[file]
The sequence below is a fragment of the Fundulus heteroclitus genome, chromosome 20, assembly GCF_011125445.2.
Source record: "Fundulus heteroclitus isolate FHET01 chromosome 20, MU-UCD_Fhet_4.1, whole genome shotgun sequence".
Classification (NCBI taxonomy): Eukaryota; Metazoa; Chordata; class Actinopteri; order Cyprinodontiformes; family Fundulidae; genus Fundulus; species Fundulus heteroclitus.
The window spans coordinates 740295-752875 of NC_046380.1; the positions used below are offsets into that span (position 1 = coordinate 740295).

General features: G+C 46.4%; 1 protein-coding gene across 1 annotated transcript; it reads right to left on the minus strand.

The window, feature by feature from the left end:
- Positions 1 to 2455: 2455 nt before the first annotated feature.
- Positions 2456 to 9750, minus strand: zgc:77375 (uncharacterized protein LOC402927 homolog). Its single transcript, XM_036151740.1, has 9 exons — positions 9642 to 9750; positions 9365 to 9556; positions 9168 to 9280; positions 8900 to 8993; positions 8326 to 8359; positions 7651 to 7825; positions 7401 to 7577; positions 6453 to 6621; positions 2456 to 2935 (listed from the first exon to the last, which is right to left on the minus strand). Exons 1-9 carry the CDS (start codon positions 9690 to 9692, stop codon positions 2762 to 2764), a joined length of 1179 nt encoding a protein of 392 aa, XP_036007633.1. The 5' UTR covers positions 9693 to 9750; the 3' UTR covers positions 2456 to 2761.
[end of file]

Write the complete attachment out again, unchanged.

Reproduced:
The sequence below is a fragment of the Fundulus heteroclitus genome, chromosome 20, assembly GCF_011125445.2.
Source record: "Fundulus heteroclitus isolate FHET01 chromosome 20, MU-UCD_Fhet_4.1, whole genome shotgun sequence".
Classification (NCBI taxonomy): Eukaryota; Metazoa; Chordata; class Actinopteri; order Cyprinodontiformes; family Fundulidae; genus Fundulus; species Fundulus heteroclitus.
The window spans coordinates 740295-752875 of NC_046380.1; the positions used below are offsets into that span (position 1 = coordinate 740295).

General features: G+C 46.4%; 1 protein-coding gene across 1 annotated transcript; it reads right to left on the minus strand.

The window, feature by feature from the left end:
- Positions 1 to 2455: 2455 nt before the first annotated feature.
- Positions 2456 to 9750, minus strand: zgc:77375 (uncharacterized protein LOC402927 homolog). Its single transcript, XM_036151740.1, has 9 exons — positions 9642 to 9750; positions 9365 to 9556; positions 9168 to 9280; positions 8900 to 8993; positions 8326 to 8359; positions 7651 to 7825; positions 7401 to 7577; positions 6453 to 6621; positions 2456 to 2935 (listed from the first exon to the last, which is right to left on the minus strand). Exons 1-9 carry the CDS (start codon positions 9690 to 9692, stop codon positions 2762 to 2764), a joined length of 1179 nt encoding a protein of 392 aa, XP_036007633.1. The 5' UTR covers positions 9693 to 9750; the 3' UTR covers positions 2456 to 2761.